When you share your image of a Gulf fritillary butterfly, I come closer to the screen of my iMac, all 27″ of it. I want to see how well you did. That because I know how difficult that challenge was. Gulf fritillaries fly fast, fool you when you try to predict where they are headed to, don’t linger long on a flower, are very wary of approach when they rest on a leaf, all the time leaving upon your approach.
That said, it becomes very difficult to score a fine image of a Gulf frit. When I see your post, I know it was not easy to capture, and I study your image, wanting to see if it boasts several important features of this very pretty butterfly.
This one was enjoying the nectar produced by this Tithonia (Mexican sunflower). We were at the Butterflies & Blooms Briar Patch Habitat in Eatonton, Georgia. If you are reading this in Beijing or Sao Paolo, Eatonton is in the American Southeast, just east of the great American city of Atlanta.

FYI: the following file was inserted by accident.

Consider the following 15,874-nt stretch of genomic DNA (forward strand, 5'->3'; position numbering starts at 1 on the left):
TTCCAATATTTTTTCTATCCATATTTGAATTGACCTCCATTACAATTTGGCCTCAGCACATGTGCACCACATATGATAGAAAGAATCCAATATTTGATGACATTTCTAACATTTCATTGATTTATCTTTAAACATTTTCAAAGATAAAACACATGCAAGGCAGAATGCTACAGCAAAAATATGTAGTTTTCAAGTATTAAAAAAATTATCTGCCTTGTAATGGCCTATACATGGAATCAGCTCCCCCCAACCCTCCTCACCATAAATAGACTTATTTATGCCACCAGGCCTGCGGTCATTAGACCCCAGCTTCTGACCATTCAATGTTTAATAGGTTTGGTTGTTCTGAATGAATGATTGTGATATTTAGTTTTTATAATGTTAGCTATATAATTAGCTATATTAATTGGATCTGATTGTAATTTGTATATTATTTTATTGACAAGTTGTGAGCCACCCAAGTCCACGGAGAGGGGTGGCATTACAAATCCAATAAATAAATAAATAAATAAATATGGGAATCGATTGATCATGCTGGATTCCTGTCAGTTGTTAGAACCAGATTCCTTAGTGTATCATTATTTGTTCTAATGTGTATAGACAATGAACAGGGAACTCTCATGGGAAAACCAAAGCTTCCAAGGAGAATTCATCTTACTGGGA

The Gulf frit features I look for are: good look at an eye, proboscis nicely defined, head with its antennae, wing detail (this look pleases me with its rich left-wing detail and teasing look at the right ventral wing surface) and whether or not the wing color is broadcast out to you, with the same color as we see in the field.
I’ve just began reading Washington’s Crossing by David Hackett Fischer (Oxford University Press). I’m hesitant to share, but though I’m not yet well into it, I realize that all my life, obstacles aplenty, I’ve sought to be the kind of man that Washington understood. I have no doubt he would understand why I emulate Popeye that sailor man, why I can readily enjoy this book, and why I’m out Gulfing and not Golfing.